Current bird flu vaccines, when administered to high-risk groups such as poultry cullers, protect against circulating human strains. Avain flu vaccines reduce the threat of infection from human and avian viruses simultaneously for those who are at high risk of exposire. Dual infections give the avian and human viruses an opportunity to exchange genes, possibly resulting in a new influenza virus subtype with pandemic potential.
Annual bird flu vaccines are produced for routine use in protecting humans during seasonal epidemics of influenza. They offer no protection against infection by the H5N1 avian virus.
WHO has issued guidelines for the vaccination, using the current trivalent influenza vaccine, for groups considered at high risk of exposure in countries experiencing outbreaks of highly pathogenic H5N1 avian influenza in poultry.
Travellers to countries in Asia with documented H5N1 outbreaks should avoid poultry farms, contact with animals in live food markets, and any surfaces that appear to be contaminated with faeces from poultry or other animals.
Bird flu vaccine
The Food and Drug Administration has approved one vaccine to prevent infection with one strain of H5N1 bird flu virus. This vaccine isn’t available to the public, but the U.S. government is stockpiling it and will distribute it in the event of an outbreak.
This vaccine could be used early in such an outbreak to provide limited protection until another vaccine — designed to protect against the specific form of the virus causing the outbreak — is developed and produced. Researchers continue to work on other types of bird flu vaccines.
Recommendations for travelers
If you’re traveling to Southeast Asia or to any region with bird flu outbreaks, consider these public health recommendations:
- Avoid domesticated birds. If possible, avoid rural areas, small farms and open-air markets.
- Wash your hands. This is one of the simplest and best ways to prevent infections of all kinds. Use an alcohol-based hand sanitizer containing at least 60 percent alcohol when you travel.
- Ask about a flu shot. Before traveling, ask your doctor about a flu shot. It won’t protect you specifically from bird flu, but it may help reduce the risk of simultaneous infection with bird and human flu viruses.
Poultry and egg products
Because heat destroys avian viruses, cooked poultry isn’t a health threat. Even so, it’s best to take precautions when handling and preparing poultry, which may be contaminated with salmonella or other harmful bacteria.
- Avoid cross-contamination. Use hot, soapy water to wash cutting boards, utensils and all surfaces that have come into contact with raw poultry.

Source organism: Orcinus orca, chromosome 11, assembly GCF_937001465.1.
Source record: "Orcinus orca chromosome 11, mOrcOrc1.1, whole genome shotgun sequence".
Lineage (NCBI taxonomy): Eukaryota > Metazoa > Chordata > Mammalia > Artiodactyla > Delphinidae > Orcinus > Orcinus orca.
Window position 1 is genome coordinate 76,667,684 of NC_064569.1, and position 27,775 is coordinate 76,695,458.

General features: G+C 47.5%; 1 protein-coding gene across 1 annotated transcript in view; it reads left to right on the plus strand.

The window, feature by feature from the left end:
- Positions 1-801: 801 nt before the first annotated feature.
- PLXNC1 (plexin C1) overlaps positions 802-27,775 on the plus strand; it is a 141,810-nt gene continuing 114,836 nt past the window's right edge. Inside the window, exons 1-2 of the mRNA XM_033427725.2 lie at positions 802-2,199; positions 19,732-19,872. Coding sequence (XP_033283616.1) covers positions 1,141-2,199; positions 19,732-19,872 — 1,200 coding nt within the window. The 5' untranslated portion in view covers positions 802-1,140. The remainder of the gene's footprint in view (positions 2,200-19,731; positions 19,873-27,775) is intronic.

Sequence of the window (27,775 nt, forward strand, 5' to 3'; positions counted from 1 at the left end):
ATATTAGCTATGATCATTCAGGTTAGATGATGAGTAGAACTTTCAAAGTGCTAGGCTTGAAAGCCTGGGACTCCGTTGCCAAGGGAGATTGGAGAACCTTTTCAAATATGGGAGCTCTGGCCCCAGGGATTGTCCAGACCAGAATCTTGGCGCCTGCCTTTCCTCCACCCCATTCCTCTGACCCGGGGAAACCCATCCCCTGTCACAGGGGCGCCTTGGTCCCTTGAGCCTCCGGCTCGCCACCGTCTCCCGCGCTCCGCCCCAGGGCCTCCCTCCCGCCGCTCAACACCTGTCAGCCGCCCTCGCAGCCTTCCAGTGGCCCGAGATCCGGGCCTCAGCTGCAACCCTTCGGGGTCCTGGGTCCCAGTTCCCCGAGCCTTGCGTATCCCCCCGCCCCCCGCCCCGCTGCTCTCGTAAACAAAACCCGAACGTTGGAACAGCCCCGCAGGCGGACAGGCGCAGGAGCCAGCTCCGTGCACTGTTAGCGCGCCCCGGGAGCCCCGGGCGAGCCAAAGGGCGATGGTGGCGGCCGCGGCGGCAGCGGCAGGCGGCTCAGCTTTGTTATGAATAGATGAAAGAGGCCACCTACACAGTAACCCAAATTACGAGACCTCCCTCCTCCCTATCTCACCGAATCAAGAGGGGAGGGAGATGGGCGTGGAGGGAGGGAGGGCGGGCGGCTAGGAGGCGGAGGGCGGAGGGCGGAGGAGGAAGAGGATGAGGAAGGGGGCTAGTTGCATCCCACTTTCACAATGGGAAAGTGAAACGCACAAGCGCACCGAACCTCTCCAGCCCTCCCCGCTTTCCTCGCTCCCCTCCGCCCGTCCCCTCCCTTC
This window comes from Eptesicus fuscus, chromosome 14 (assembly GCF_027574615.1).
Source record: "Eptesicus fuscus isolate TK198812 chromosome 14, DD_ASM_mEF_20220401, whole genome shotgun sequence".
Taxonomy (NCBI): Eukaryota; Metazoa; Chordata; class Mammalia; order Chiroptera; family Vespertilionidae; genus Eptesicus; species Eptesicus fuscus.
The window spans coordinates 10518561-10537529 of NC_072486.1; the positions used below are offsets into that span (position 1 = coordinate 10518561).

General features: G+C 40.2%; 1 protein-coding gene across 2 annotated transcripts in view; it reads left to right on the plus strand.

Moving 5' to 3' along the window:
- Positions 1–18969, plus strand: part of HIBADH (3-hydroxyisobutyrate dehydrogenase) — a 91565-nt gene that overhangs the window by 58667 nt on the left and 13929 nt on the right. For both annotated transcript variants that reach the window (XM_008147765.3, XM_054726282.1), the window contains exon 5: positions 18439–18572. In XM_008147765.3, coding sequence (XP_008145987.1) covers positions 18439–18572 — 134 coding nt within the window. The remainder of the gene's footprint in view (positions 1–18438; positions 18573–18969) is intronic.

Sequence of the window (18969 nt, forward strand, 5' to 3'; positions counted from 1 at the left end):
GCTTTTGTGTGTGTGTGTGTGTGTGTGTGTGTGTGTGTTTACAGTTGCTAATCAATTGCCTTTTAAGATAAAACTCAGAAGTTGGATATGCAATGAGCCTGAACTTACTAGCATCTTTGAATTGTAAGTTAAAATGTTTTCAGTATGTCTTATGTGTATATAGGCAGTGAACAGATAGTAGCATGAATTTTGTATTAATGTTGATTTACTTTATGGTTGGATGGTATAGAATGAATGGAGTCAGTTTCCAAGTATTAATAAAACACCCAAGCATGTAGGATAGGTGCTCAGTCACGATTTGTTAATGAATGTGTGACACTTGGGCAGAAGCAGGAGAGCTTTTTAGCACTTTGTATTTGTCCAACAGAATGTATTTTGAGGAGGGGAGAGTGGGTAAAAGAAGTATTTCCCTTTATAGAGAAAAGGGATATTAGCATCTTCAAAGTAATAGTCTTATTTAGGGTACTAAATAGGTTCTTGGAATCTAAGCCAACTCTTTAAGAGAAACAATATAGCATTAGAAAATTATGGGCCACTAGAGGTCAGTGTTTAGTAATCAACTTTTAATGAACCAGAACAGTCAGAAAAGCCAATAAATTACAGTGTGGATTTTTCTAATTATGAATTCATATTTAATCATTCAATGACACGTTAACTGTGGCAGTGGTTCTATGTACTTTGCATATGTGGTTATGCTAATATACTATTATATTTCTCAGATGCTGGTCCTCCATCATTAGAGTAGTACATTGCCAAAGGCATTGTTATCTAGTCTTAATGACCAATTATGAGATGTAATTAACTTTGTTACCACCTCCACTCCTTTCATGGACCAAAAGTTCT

- Cook thoroughly. Cook chicken until the juices run clear, and it reaches a minimum internal temperature of 165 F (74 C).
- Steer clear of raw eggs. Because eggshells are often contaminated with bird droppings, avoid foods containing raw or undercooked eggs.
Birds, just like people, get the flu. Bird flu viruses infect birds, including chickens, other poultry, and wild birds such as ducks. Usually bird flu viruses only infect other birds. It is rare for people to get infected with bird flu viruses, but it can happen. Two types, H5N1 and H7N9, have infected some people during outbreaks in Asia, Africa, the Pacific, the Middle East, and parts of Europe. There have also been some rare cases of other types of bird flu affecting people in the United States.
Most of the people who get bird flu have had close contact with infected birds or with surfaces that have been contaminated by the birds’ saliva, mucous, or droppings. It is also possible to get it by breathing in droplets or dust that contain the virus. Rarely, the virus has spread from one person to another. It may also be possible to catch bird flu by eating poultry or eggs that are not well cooked.
Bird flu illness in people can range from mild to severe. Often, the symptoms are similar to the seasonal flu, such as
- Sore throat
- Runny or stuffy nose
- Muscle or body aches
- Eye redness (or conjunctivitis)
- Difficulty breathing
In some cases, bird flu can cause serious complications and death. As with seasonal flu, some people are at higher risk for serious illness. They include pregnant women, people with weakened immune systems, and seniors aged 65 and older.
Treatment with antiviral medicines may make the illness less severe. They may also help prevent the flu in people who were exposed to it. There is currently no vaccine available to the public. The government does have a supply of a vaccine for one type of H5N1 bird flu virus and could distribute it if there was an outbreak that spread easily from person to person.0 200